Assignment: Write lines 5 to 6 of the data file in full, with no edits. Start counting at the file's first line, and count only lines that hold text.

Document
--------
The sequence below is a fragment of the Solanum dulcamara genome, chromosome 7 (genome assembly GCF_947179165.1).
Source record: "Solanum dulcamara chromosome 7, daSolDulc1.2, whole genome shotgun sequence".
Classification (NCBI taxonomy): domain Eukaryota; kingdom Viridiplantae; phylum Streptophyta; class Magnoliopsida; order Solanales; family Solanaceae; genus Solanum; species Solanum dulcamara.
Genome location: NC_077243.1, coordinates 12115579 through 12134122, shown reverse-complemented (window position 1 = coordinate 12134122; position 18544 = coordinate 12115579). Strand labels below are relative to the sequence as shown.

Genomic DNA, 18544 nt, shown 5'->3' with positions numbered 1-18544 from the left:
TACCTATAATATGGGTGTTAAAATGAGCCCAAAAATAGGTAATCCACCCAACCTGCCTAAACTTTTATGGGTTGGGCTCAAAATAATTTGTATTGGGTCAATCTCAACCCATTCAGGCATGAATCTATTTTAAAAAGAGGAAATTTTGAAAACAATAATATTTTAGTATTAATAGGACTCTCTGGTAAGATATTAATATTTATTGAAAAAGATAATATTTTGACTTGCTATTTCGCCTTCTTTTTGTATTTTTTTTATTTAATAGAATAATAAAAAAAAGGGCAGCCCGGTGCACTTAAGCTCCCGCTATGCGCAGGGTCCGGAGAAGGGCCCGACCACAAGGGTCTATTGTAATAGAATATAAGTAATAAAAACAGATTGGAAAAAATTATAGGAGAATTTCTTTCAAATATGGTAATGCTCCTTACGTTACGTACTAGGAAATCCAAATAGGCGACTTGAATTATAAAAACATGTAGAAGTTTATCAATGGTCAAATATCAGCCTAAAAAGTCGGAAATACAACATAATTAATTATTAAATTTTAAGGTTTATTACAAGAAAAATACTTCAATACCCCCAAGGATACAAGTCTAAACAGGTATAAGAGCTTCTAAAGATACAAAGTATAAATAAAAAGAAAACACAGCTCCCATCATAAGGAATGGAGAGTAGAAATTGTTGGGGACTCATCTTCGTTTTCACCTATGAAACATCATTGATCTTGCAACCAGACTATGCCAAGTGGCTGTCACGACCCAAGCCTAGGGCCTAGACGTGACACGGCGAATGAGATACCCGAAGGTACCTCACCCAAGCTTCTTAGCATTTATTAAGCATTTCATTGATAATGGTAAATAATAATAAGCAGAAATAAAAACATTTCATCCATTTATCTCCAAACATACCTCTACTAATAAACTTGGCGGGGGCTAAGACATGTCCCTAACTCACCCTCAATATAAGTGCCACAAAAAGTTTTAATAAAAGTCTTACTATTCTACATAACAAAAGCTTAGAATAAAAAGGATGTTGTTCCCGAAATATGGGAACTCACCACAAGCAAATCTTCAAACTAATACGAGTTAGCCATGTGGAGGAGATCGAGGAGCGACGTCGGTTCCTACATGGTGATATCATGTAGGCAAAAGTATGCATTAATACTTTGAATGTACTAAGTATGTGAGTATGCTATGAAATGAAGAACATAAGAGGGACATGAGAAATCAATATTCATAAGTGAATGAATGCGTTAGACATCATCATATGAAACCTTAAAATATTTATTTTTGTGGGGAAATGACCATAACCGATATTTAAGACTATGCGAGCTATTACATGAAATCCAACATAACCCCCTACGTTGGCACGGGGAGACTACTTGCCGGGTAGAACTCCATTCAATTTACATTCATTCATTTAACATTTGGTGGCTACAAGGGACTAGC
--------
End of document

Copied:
Genomic DNA, 18544 nt, shown 5'->3' with positions numbered 1-18544 from the left:
TACCTATAATATGGGTGTTAAAATGAGCCCAAAAATAGGTAATCCACCCAACCTGCCTAAACTTTTATGGGTTGGGCTCAAAATAATTTGTATTGGGTCAATCTCAACCCATTCAGGCATGAATCTATTTTAAAAAGAGGAAATTTTGAAAACAATAATATTTTAGTATTAATAGGACTCTCTGGTAAGATATTAATATTTATTGAAAAAGATAATATTTTGACTTGCTATTTCGCCTTCTTTTTGTATTTTTTTTATTTAATAGAATAATAAAAAAAAGGGCAGCCCGGTGCACTTAAGCTCCCGCTATGCGCAGGGTCCGGAGAAGGGCCCGACCACAAGGGTCTATTGTAATAGAATATAAGTAATAAAAACAGATTGGAAAAAATTATAGGAGAATTTCTTTCAAATATGGTAATGCTCCTTACGTTACGTACTAGGAAATCCAAATAGGCGACTTGAATTATAAAAACATGTAGAAGTTTATCAATGGTCAAATATCAGCCTAAAAAGTCGGAAATACAACATAATTAATTATTAAATTTTAAGGTTTATTACAAGAAAAATACTTCAATACCCCCAAGGATACAAGTCTAAACAGGTATAAGAGCTTCTAAAGATACAAAGTATAAATAAAAAGAAAACACAGCTCCCATCATAAGGAATGGAGAGTAGAAATTGTTGGGGACTCATCTTCGTTTTCACCTATGAAACATCATTGATCTTGCAACCAGACTATGCCAAGTGGCTGTCACGACCCAAGCCTAGGGCCTAGACGTGACACGGCGAATGAGATACCCGAAGGTACCTCACCCAAGCTTCTTAGCATTTATTAAGCATTTCATTGATAATGGTAAATAATAATAAGCAGAAATAAAAACATTTCATCCATTTATCTCCAAACATACCTCTACTAATAAACTTGGCGGGGGCTAAGACATGTCCCTAACTCACCCTCAATATAAGTGCCACAAAAAGTTTTAATAAAAGTCTTACTATTCTACATAACAAAAGCTTAGAATAAAAAGGATGTTGTTCCCGAAATATGGGAACTCACCACAAGCAAATCTTCAAACTAATACGAGTTAGCCATGTGGAGGAGATCGAGGAGCGACGTCGGTTCCTACATGGTGATATCATGTAGGCAAAAGTATGCATTAATACTTTGAATGTACTAAGTATGTGAGTATGCTATGAAATGAAGAACATAAGAGGGACATGAGAAATCAATATTCATAAGTGAATGAATGCGTTAGACATCATCATATGAAACCTTAAAATATTTATTTTTGTGGGGAAATGACCATAACCGATATTTAAGACTATGCGAGCTATTACATGAAATCCAACATAACCCCCTACGTTGGCACGGGGAGACTACTTGCCGGGTAGAACTCCATTCAATTTACATTCATTCATTTAACATTTGGTGGCTACAAGGGACTAGC